The Stranger by Joan Hall.
This book opens with Margie Smith’s funeral. She has died aged seventy-two, in Brookhaven nursing home, from lung cancer.
She was a cantankerous woman, everyone says so, and, not surprisingly, there’s hardly anyone at the funeral, but suffering from lung cancer, would I suspect, make many of us that way inclined.
Her only living relative is a daughter, Julie, who is now married to Mark, and they have two grown up children who are doing well. All through Julie’s life, Margie has found fault with everything Julie has ever done, or attempted to do, including her choice of husband.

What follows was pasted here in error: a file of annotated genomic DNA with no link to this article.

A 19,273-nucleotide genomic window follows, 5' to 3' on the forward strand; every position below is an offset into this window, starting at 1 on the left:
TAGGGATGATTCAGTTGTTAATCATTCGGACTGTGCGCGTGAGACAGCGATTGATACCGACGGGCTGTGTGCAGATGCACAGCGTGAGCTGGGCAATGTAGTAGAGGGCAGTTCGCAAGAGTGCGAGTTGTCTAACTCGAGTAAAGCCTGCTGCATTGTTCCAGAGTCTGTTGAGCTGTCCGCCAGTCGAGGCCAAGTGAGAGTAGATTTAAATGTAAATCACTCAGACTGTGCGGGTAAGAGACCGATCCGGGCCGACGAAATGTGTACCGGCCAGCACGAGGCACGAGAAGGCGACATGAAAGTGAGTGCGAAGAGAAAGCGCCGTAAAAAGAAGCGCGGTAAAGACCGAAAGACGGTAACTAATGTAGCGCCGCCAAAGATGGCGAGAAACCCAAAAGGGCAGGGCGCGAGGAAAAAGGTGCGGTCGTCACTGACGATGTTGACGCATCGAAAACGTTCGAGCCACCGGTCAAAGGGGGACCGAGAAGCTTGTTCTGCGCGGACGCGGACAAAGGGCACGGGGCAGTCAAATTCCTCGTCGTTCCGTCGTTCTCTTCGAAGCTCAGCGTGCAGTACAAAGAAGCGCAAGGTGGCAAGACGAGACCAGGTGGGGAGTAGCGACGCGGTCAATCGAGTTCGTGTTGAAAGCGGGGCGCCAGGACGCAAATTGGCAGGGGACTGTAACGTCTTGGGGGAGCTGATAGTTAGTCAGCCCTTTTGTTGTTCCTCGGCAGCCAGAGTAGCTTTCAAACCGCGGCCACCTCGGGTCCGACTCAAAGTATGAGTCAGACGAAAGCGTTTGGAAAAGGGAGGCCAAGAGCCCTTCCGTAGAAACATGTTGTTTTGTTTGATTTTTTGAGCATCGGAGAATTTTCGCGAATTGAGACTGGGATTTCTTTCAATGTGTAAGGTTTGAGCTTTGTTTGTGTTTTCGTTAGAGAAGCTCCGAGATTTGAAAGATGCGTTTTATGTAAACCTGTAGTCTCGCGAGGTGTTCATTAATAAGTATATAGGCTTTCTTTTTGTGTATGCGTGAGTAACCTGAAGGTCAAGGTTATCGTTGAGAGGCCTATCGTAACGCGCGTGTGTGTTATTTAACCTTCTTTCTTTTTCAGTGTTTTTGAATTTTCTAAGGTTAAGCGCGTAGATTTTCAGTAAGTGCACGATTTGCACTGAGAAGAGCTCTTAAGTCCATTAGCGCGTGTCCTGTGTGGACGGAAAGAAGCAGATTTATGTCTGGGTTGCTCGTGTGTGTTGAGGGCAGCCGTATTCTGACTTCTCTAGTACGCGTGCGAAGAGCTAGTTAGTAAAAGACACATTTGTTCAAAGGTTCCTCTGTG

Mark’s a good man with a good job who treats his family well, but none of that appeared relevant to the apparently mean-spirited Mrs Margie Smith.
Julie is confused and disappointed in her mother’s life-long behaviour and who wouldn’t be? But there is nothing that Julie can do about that now. Margie has taken her secrets to the grave, or has she?
The Stranger is a shortish book, but it’s well written and the pace is good, and it never slows. Towards the end I found it surprisingly emotional, and without giving anything away, if you like that kind of thing you will enjoy this story.
I am glad I bought it, glad I read it, and I liked the cover too.